October 20, 2014
“Myths” About Consumer Debt Collection
A while back, the Association of Credit and Collection Professionals, or ACA International, released an article dispelling myths about consumer debt collection. Read the article here. The article addresses four “Myths” regarding debt collection. Of course, the smart consumer must consider the source of the information as well as the motives at work in this “public service message,” as it were.
“Repayment of consumer debt is the lifeblood of America’s credit-based system and vitally important to the national and state economies,” says ACA International Chief Executive Officer Pat Morris. This statement is utter nonsense. The lenders of much of this consumer debt have long since leveraged their risk in the matter, sold off the debt to scavengers who purchased it for a slight fraction (pennies on the dollar), and/or reaped tremendous tax benefits for their losses.
Much of this consumer debt stems from the lenders taking outrageous risks on those whose credit would not justify any such risk. These individuals may have been sent pre-approved credit cards with low credit limits, such as $300 or so, and then have been subjected to sky-high interest rates, over limit fees, and a host of other predatory charges that more than compensate the lenders for any eventual loss of capital.
To say that the lifeblood of our credit-based system is the repayment of consumer debt in these circumstances is to suggest that the best way to help the economy is to syphon what little remains of those struggling just to get by. The lenders were often insured against the sort of losses that they sustained. The contractual interest rates that they recoup far outweigh their losses on even the riskiest bets they make. An equally ridiculous response might be that if consumers paid all their consumer debt, they would eliminate the jobs of debt collectors and thus cause joblessness and the collapse of the economy.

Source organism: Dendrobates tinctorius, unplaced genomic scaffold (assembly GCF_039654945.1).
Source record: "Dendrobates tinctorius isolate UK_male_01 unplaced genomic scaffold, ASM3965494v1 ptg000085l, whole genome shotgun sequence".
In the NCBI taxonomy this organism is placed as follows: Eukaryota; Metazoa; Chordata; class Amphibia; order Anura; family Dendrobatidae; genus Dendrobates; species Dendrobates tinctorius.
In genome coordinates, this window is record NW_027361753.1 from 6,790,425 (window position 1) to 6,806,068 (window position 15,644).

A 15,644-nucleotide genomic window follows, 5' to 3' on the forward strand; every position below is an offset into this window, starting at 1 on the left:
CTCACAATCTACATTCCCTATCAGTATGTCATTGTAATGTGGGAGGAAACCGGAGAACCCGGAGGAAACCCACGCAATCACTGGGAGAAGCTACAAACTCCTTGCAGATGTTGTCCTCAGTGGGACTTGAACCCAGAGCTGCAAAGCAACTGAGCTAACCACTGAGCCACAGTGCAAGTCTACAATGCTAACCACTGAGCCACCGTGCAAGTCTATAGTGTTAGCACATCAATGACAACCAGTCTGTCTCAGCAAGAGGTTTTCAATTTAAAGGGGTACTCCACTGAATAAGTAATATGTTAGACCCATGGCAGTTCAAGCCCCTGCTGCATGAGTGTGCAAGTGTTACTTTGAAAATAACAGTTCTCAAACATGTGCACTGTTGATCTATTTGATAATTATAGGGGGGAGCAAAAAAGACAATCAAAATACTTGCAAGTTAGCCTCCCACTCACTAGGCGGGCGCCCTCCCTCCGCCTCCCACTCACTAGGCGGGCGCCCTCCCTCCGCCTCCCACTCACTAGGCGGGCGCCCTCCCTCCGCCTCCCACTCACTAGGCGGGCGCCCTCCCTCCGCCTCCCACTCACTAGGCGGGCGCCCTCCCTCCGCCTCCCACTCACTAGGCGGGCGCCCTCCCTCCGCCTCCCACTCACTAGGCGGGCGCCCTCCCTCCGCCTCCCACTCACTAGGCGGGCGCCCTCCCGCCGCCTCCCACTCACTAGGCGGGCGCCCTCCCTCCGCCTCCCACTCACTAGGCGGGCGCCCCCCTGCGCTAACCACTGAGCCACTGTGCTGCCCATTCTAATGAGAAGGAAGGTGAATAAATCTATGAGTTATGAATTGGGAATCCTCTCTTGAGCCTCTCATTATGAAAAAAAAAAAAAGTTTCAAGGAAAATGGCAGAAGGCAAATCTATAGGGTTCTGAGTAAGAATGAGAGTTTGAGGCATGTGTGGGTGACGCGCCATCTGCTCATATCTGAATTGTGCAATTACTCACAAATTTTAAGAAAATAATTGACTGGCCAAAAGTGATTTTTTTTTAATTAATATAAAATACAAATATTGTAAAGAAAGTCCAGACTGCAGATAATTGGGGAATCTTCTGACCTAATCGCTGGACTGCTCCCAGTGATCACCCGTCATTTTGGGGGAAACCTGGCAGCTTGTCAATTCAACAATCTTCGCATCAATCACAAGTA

For all the myths that this article could ever attempt to dispel, it begins with the biggest myth of all: that if these debt scavengers and ruthless collection activities are not permitted to thrive unencumbered the entire economy will collapse. Any unbiased reader need only look to a newspaper to note that credit card companies are not suffering at this moment, but consumers are.
As always, consumers should be vigilant about collection activities, their rights, and their credit. They should never pay or even agree to pay an alleged debt without written confirmation and validation of the debt. They should demand that any offer or agreement be sent in writing. Ideally, they should ensure that any communication with debt collectors be in writing, as debt collectors are notorious for deceptive activities. The article is correct that they are not all the same, but out of an abundance of caution, the best rule is always to get it in writing. Often, merely asking that something be sent in writing will cause a debt collector to become more intimidating, hostile, or arrogant.
Never take a debt collector’s word that his company owns the debt. If a company claims that it purchased your consumer debt, make them provide proof in writing. They can almost never prove these claims and rely heavily on fear, threats, and improper and unlawful tactics to get anything they can out of terrified consumers. If you think that you are being victimized by a debt collector, contact an attorney before agreeing to anything.